Buy Anschiger sausage! Free mustard! Anschiger sausage, gentlemen. -Ma’am, sausage?
-No, thank you, Richard. Beautiful dress. Thanks. I’m trying to live up to my
position of the ambassador’s wife. Do you like the portrait? You know, ma’am, I’m more interested
in the way the painter sees the model’s inner world,
the way he sees our Fuhrer. Yes, it’s rather primitive,
but quite sincere. I think it’s garbage. Doctor is right. -Yes! Sincerity. Can I have one?
-Of course. Thank you. Here. Great. Thank you. You look wonderful. Thank you. I smell with sausage
down to my toenails, though. -What is Ott up to?
-Kissing up to the Berlin visitor. Don’t you think something
serious is afoot? I’ll go find out. -Don’t forget to tell me.
-OK. Mr. Ambassador,
are you trying to starve your guest? Help yourself.
Bavarian sausage with mustard. Please meet Dr. Sorge. Colonel Shieldknecht.
I could use some sausage. Dr. Richard Sorge at your service.
Happy to be of use. Of course I know who you are. People quote your articles
all over Berlin. Thank you. What’s up in the capital? The latest news is Hess’s flight
to the English. I heard of that.
Do you think it’s a treason? Impossible.
Fuhrer doesn’t doubt his loyalty. The poor guy probably lost his mind. He had been preparing for five months.
He sent a letter to Fuhrer saying he was going
to save the Nordic race. Poor Hess. This is what this mysticism
and astrology nonsense does to you. The Fuhrer is afraid
the allies might think Hess went there for separate
peace negotiations, which might ruin the Triple Alliance. -It’s a very bad timing.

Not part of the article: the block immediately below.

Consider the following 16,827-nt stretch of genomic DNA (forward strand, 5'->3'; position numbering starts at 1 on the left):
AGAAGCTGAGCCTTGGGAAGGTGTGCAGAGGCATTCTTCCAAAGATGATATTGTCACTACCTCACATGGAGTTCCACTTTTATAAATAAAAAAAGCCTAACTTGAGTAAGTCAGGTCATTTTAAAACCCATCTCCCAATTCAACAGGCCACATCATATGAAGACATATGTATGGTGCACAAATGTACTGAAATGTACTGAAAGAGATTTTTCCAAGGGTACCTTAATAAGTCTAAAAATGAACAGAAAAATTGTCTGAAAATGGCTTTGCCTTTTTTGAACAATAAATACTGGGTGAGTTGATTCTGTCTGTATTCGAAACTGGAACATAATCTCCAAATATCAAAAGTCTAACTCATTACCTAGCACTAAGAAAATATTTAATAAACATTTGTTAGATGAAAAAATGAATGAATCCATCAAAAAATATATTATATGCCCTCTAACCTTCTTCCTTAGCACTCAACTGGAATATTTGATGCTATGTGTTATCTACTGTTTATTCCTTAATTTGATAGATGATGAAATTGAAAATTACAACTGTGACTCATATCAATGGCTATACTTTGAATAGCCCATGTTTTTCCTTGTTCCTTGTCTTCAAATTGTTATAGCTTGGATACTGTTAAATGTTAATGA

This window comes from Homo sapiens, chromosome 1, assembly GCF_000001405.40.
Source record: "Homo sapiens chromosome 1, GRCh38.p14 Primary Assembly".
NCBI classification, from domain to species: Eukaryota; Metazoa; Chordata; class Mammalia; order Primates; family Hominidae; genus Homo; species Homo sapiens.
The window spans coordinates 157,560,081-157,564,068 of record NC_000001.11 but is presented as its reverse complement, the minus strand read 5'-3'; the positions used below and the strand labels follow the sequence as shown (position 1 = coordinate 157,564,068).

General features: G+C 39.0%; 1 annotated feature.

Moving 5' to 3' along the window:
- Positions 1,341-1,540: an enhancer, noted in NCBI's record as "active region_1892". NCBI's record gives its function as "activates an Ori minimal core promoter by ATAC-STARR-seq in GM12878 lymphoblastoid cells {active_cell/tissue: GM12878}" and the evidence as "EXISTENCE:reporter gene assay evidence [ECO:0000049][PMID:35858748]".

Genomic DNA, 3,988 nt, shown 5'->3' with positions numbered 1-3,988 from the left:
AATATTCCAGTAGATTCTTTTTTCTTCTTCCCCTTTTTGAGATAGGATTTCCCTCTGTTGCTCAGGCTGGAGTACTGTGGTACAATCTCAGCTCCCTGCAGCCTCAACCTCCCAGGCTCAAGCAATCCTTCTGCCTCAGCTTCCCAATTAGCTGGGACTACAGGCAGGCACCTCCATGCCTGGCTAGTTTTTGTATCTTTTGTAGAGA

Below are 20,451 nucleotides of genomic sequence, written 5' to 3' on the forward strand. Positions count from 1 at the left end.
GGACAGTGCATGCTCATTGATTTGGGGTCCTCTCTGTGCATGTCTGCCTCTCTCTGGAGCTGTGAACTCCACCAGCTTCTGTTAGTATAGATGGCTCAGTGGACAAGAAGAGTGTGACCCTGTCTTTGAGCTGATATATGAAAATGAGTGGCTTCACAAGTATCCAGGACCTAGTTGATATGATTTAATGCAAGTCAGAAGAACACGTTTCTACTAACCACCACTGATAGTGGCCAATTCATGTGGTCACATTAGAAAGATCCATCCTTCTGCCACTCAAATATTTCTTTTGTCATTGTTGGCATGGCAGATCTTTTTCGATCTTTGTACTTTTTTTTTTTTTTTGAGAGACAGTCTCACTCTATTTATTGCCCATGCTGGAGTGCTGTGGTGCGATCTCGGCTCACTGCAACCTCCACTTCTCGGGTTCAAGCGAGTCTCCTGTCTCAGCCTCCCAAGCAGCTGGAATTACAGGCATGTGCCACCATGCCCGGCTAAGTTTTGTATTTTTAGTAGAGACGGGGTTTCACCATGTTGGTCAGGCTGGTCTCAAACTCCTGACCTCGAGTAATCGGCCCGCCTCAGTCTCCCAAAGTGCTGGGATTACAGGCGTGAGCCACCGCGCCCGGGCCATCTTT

-You mean a war against Great Britain? No, my friend.
German has goals that are more important. Hitler doesn’t like going
to war with Great Britain, but he can’t help it while this
clown Churchill is at the helm along with all this riffraff manipulated
by the Jews. Whatever the end of the war
against Britain might be, the United States, Russia, and Japan
will be the only ones to benefit from it. I understand this. In spite of its good feelings
toward Great Britain, America welcomes their losses.
They want to lay hands on their colonies. Yes. But America is far away.
Russia, on the other hand… This sly dog Stalin counts on the States
entering the war and bleeding us out in the next three years.
That’s when he’ll attack. The Fuhrer can’t let Stalin trick him. Mr. Shieldknecht has arrived to help us
prepare the German-Japanese treaty. A military treaty. You see?
So we really need you. So there will be a war against Russia. What about the treaty? Dr. Sorge. Eugen, I need the latest
reports and bulletins to… Everything is on my desk.
Come back soon. I’ll miss you. Thank you. Your sausage. Excuse me. Richard, my dear,
this can wait till tomorrow. Let’s have a stronger drink. Colonel, I’d be happy to escape
and get rid of the sausage vendor’s role. But if you need a profound account
of the current situation, I need time to prepare it.
Excuse me. Thanks. -Richard, shall we dance?
-Of course, Pati. But first
I have an important task for you. Here. You need to sell all this sausage
and hand over the money to Mrs. Ott. Yes. You know it’s for charity. Yes.
I think a pretty girl like you can do much better
than an old croak like me. Give it a try. Please buy… I know. Anschiger sausage. Eternal as time itself
and fresh as newspapers. -Buy Anschiger sausage! Free mustard!
-OK. Go for it. Anschiger sausage. Eternal as time itself
and fresh as newspapers. Buy Anschiger sausage! Free mustard! Anschiger sausage! Free mustard! -Do you have a signal?